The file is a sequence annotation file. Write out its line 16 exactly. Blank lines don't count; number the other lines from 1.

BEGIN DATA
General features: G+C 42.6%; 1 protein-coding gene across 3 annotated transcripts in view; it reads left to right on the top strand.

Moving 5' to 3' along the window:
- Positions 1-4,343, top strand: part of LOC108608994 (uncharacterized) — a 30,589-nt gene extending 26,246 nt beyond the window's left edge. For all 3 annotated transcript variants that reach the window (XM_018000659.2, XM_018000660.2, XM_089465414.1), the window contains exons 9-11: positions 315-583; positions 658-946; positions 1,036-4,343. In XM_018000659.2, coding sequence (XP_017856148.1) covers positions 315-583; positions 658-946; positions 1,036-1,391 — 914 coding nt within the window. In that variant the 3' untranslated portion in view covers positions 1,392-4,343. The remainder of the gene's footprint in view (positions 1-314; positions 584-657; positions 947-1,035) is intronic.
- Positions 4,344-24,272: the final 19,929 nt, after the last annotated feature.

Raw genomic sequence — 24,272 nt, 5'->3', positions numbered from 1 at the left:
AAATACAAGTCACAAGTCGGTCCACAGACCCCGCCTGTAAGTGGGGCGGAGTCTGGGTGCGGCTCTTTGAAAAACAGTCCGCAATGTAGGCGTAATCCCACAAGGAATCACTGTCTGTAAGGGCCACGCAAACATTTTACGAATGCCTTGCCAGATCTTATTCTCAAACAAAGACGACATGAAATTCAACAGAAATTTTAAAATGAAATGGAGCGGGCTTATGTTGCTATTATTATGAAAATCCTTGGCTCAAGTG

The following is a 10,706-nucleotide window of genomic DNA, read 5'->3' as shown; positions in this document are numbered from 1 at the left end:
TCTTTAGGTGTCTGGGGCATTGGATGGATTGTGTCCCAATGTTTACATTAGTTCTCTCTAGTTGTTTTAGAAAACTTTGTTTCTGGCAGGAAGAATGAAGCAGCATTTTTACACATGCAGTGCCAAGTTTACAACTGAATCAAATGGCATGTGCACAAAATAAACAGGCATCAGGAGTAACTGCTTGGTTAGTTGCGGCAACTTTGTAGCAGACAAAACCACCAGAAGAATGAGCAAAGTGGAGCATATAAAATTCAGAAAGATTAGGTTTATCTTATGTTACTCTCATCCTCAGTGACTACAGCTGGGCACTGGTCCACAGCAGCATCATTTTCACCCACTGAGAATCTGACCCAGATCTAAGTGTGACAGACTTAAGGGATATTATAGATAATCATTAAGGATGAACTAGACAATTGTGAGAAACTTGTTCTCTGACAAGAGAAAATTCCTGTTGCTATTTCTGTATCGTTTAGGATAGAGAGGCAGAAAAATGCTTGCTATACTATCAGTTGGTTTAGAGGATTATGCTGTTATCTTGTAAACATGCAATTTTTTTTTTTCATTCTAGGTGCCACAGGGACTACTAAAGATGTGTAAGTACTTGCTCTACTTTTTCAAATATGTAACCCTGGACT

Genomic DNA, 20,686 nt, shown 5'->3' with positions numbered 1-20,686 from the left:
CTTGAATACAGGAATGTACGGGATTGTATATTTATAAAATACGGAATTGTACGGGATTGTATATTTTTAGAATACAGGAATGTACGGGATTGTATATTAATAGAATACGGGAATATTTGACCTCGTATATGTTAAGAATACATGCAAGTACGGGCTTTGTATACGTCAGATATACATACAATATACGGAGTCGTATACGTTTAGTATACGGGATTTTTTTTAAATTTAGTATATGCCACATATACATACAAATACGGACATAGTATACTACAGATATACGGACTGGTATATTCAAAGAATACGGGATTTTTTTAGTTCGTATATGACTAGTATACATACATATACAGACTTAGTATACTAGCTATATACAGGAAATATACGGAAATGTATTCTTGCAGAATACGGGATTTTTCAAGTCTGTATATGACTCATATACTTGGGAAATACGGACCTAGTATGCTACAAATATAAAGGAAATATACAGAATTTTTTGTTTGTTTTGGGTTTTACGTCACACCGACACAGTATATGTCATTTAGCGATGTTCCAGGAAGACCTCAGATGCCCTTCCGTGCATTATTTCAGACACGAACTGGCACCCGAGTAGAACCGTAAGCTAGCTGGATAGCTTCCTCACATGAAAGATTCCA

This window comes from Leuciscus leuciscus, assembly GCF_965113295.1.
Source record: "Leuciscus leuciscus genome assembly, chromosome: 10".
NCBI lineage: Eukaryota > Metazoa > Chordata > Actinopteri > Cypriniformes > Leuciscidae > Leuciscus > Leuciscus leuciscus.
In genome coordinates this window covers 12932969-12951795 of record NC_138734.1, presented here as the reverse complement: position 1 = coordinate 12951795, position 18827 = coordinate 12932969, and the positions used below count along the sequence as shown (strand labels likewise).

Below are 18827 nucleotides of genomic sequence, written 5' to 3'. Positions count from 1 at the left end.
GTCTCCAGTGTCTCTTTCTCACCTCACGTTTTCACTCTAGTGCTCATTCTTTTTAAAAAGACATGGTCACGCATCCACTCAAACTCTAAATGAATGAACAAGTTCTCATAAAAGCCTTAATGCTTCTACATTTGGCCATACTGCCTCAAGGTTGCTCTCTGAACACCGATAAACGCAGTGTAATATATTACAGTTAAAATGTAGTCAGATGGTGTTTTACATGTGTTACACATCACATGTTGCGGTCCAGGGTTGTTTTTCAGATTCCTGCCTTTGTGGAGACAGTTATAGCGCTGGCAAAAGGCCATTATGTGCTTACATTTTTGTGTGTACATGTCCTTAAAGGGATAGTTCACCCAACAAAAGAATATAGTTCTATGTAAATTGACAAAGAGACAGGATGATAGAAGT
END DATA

GTCTCCAGTGTCTCTTTCTCACCTCACGTTTTCACTCTAGTGCTCATTCTTTTTAAAAAGACATGGTCACGCATCCACTCAAACTCTAAATGAATGAACAAGTTCTCATAAAAGCCTTAATGCTTCTACATTTGGCCATACTGCCTCAAGGTTGCTCTCTGAACACCGATAAACGCAGTGTAATATATTACAGTTAAAATGTAGTCAGATGGTGTTTTACATGTGTTACACATCACATGTTGCGGTCCAGGGTTGTTTTTCAGATTCCTGCCTTTGTGGAGACAGTTATAGCGCTGGCAAAAGGCCATTATGTGCTTACATTTTTGTGTGTACATGTCCTTAAAGGGATAGTTCACCCAACAAAAGAATATAGTTCTATGTAAATTGACAAAGAGACAGGATGATAGAAGT